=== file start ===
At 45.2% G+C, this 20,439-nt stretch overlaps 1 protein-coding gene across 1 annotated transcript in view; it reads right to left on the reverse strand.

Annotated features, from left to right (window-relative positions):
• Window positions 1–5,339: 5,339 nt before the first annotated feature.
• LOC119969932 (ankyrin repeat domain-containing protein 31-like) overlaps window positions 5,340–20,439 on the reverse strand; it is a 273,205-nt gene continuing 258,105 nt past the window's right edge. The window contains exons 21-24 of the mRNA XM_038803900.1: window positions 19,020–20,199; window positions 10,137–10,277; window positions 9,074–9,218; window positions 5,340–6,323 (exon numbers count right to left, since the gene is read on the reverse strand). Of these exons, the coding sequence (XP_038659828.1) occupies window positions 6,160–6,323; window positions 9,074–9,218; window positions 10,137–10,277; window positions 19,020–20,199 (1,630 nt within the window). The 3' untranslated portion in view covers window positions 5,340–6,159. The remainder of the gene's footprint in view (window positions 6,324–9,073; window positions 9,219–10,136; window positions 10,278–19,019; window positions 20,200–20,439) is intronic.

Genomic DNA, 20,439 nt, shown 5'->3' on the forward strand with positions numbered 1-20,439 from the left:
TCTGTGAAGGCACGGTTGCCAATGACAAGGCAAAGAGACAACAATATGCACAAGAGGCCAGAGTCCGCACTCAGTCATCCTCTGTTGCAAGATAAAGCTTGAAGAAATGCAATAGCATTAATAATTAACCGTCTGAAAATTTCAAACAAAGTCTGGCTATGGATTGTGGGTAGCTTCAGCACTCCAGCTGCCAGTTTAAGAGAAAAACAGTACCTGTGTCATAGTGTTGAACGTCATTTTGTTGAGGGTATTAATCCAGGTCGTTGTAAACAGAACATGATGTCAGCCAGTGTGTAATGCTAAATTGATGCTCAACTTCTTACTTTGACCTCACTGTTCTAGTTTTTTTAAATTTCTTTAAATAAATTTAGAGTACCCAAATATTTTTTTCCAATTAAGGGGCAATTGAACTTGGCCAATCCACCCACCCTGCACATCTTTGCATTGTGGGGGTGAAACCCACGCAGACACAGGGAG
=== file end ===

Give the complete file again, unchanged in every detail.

At 45.2% G+C, this 20,439-nt stretch overlaps 1 protein-coding gene across 1 annotated transcript in view; it reads right to left on the reverse strand.

Annotated features, from left to right (window-relative positions):
• Window positions 1–5,339: 5,339 nt before the first annotated feature.
• LOC119969932 (ankyrin repeat domain-containing protein 31-like) overlaps window positions 5,340–20,439 on the reverse strand; it is a 273,205-nt gene continuing 258,105 nt past the window's right edge. The window contains exons 21-24 of the mRNA XM_038803900.1: window positions 19,020–20,199; window positions 10,137–10,277; window positions 9,074–9,218; window positions 5,340–6,323 (exon numbers count right to left, since the gene is read on the reverse strand). Of these exons, the coding sequence (XP_038659828.1) occupies window positions 6,160–6,323; window positions 9,074–9,218; window positions 10,137–10,277; window positions 19,020–20,199 (1,630 nt within the window). The 3' untranslated portion in view covers window positions 5,340–6,159. The remainder of the gene's footprint in view (window positions 6,324–9,073; window positions 9,219–10,136; window positions 10,278–19,019; window positions 20,200–20,439) is intronic.

Genomic DNA, 20,439 nt, shown 5'->3' on the forward strand with positions numbered 1-20,439 from the left:
TCTGTGAAGGCACGGTTGCCAATGACAAGGCAAAGAGACAACAATATGCACAAGAGGCCAGAGTCCGCACTCAGTCATCCTCTGTTGCAAGATAAAGCTTGAAGAAATGCAATAGCATTAATAATTAACCGTCTGAAAATTTCAAACAAAGTCTGGCTATGGATTGTGGGTAGCTTCAGCACTCCAGCTGCCAGTTTAAGAGAAAAACAGTACCTGTGTCATAGTGTTGAACGTCATTTTGTTGAGGGTATTAATCCAGGTCGTTGTAAACAGAACATGATGTCAGCCAGTGTGTAATGCTAAATTGATGCTCAACTTCTTACTTTGACCTCACTGTTCTAGTTTTTTTAAATTTCTTTAAATAAATTTAGAGTACCCAAATATTTTTTTCCAATTAAGGGGCAATTGAACTTGGCCAATCCACCCACCCTGCACATCTTTGCATTGTGGGGGTGAAACCCACGCAGACACAGGGAG